Food & Farming and Climate Change
Yesterday’s IPCC report sets the world a clear target: we must limit global warming to 1.5 degrees above pre-industrial levels to avoid devastating impacts and tipping points for runaway climate change. This means reducing greenhouse gas emissions to net zero by mid-century. The report is a wake-up call to governments across the globe.
More than any previous IPCC report, it is also a wake-up call for farming and for public health. Human health risks and crop yields are two of the major impact areas that become dangerously high if temperatures rise beyond 1.5 degrees.
And for the first time, both agriculture and dietary change policy are the focus of IPCC calls for ‘rapid and far-reaching’ transitions to achieve the 1.5 degrees target. As Lord Stern concluded in his response: “We must reverse the degradation of our land, soils and forests so that they are more productive and absorb more carbon dioxide”. And in the words of the IPCC, we must “limit demand for greenhouse-gas intensive foods through shifts to healthier and more sustainable diets” and “buy more local and seasonal food”.
It is not clear, from either the Agriculture Bill or the policy response to poor diet and obesity in the UK, that our own politicians have yet registered the importance of this challenge.
Just one line of the Agriculture Bill refers to the possibility of future support for cutting greenhouse gas emissions, and according to a recent Committee on Climate Change report there has been no progress in cutting agricultural emissions for the last decade. The Government must now prioritise support for widespread adoption of farming methods proven to reduce emissions and store more carbon in soils, such as organic farming and agroforestry. The Agriculture Bill should also adopt a clear target requiring farming to reach net zero emissions before 2050.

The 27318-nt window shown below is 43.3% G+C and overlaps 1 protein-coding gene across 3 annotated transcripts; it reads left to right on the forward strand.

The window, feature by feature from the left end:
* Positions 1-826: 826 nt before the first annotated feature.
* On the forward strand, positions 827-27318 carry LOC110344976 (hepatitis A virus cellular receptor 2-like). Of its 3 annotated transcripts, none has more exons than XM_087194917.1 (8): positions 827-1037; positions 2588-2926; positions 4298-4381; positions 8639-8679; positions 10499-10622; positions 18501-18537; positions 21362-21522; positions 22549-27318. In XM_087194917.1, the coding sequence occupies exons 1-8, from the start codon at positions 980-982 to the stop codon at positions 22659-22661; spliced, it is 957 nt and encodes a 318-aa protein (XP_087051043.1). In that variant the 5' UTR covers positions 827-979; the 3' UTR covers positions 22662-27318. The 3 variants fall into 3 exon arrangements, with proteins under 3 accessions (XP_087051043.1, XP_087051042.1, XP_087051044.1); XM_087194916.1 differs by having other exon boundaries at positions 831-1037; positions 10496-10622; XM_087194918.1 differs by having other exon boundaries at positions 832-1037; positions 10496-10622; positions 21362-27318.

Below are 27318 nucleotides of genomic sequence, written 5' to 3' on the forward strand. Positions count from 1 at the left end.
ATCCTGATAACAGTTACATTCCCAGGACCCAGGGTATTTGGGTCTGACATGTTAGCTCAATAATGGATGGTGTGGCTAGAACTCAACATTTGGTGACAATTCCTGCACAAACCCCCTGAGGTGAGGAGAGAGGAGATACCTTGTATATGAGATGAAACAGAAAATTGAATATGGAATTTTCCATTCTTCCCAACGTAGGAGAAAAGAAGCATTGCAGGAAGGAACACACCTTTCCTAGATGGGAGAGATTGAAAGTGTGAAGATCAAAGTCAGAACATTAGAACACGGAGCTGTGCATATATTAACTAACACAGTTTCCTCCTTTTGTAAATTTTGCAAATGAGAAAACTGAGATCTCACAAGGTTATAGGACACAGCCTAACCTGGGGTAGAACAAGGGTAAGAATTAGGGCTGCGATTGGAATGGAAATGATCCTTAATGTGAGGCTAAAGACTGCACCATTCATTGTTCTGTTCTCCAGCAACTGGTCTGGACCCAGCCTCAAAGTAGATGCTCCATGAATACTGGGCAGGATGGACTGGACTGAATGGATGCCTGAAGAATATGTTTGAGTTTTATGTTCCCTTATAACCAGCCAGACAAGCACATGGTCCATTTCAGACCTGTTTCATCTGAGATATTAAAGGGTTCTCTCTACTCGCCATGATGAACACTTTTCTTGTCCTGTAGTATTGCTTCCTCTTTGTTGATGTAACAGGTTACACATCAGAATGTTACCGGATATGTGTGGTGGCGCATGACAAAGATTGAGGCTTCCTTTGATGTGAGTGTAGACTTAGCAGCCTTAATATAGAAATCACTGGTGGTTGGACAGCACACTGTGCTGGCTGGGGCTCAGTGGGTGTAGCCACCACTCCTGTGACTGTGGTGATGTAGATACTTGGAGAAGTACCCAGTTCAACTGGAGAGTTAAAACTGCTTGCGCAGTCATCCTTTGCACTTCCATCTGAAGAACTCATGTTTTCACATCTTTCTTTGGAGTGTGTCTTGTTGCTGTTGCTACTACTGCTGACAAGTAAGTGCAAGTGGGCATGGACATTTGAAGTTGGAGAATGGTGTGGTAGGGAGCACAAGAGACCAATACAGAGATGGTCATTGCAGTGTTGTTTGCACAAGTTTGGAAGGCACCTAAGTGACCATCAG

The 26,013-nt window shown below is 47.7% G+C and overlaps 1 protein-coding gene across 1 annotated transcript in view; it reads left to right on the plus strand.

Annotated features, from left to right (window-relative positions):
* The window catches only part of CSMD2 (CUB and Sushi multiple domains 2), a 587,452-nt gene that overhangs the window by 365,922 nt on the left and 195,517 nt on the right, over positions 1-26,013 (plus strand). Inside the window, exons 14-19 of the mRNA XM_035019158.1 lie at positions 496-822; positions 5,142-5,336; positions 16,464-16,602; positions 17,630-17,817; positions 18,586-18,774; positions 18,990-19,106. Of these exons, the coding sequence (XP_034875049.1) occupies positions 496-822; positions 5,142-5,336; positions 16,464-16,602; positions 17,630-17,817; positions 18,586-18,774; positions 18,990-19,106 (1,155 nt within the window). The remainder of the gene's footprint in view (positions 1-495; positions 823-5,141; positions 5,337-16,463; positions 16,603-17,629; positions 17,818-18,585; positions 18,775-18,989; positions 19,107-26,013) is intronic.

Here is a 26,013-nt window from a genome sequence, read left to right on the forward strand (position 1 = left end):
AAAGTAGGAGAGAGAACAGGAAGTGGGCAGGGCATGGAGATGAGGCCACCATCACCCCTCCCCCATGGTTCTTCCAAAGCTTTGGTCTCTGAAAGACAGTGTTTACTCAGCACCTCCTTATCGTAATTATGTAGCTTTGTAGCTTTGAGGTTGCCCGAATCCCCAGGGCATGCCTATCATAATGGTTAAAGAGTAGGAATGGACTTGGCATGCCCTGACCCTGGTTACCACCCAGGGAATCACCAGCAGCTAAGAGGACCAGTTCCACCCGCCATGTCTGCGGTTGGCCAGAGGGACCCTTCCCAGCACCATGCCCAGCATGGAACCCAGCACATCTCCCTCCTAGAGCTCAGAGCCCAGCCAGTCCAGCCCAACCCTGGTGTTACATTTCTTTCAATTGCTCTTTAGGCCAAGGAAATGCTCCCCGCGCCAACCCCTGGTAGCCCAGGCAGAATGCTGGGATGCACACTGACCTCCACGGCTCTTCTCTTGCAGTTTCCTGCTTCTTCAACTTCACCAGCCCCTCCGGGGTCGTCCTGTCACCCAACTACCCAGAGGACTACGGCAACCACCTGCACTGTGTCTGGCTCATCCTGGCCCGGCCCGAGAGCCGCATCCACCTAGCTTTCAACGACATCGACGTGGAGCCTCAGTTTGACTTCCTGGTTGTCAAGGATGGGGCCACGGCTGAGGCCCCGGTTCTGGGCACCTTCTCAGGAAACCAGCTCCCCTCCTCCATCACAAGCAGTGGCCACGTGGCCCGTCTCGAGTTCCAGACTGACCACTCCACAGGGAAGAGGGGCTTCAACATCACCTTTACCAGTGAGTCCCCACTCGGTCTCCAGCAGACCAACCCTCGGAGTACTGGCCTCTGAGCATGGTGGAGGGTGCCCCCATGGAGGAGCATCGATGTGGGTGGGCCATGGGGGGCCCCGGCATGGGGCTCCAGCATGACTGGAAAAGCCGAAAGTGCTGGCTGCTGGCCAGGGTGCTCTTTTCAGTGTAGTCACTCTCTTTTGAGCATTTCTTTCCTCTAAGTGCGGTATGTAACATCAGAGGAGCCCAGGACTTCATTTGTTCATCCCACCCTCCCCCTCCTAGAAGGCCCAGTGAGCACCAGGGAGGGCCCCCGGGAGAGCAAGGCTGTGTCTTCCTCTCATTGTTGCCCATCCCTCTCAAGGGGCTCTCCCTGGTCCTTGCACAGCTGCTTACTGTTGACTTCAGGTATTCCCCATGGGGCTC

On diets, it is not enough for public health policy to focus on calorie reduction without taking responsibility for making it easier for everyone to enjoy a diet that is both healthy and sustainable. A shift towards less but better meat and dairy consumption and production is urgently needed, alongside dramatic cuts to food waste and a focus on shortening supply chains. Behaviour change science shows that progress on changing diets will not come from guidelines and information. What we urgently need is radical, proactive policies from the government now to normalise healthy and sustainable choices in the food environment. The places we eat in outside the home need to step up to the mark and we are working with parents to pile the pressure on restaurants and entertainment outlets serving unhealthy food through our Out To Lunch campaign. But the government needs to stop procrastinating on obesity plans and lead the way where it has most influence: the public-sector institutions where people live out their daily lives. The Soil Association has been supporting caterers and good food champions in schools, nurseries and hospitals to achieve our Food for Life Served Here standards, which make healthier, more sustainable, high welfare and meat-free days and menus the norm. Oldham Council, Food for Life Gold-holders who prove good food is not just for posh kids, have introduced 2 meat-free days and offer vegetarian and vegan menus. Over 1.8 million meals a day and half of schools now meet our Bronze standards but we need to accelerate the pace and level of change.
The IPCC report demands a cross-Government response and we look forward to the Department of Health stepping up alongside Defra to champion and resource the urgently-needed transition to healthy and sustainable diets.
Read the Soil Association’s response to the Agriculture Bill.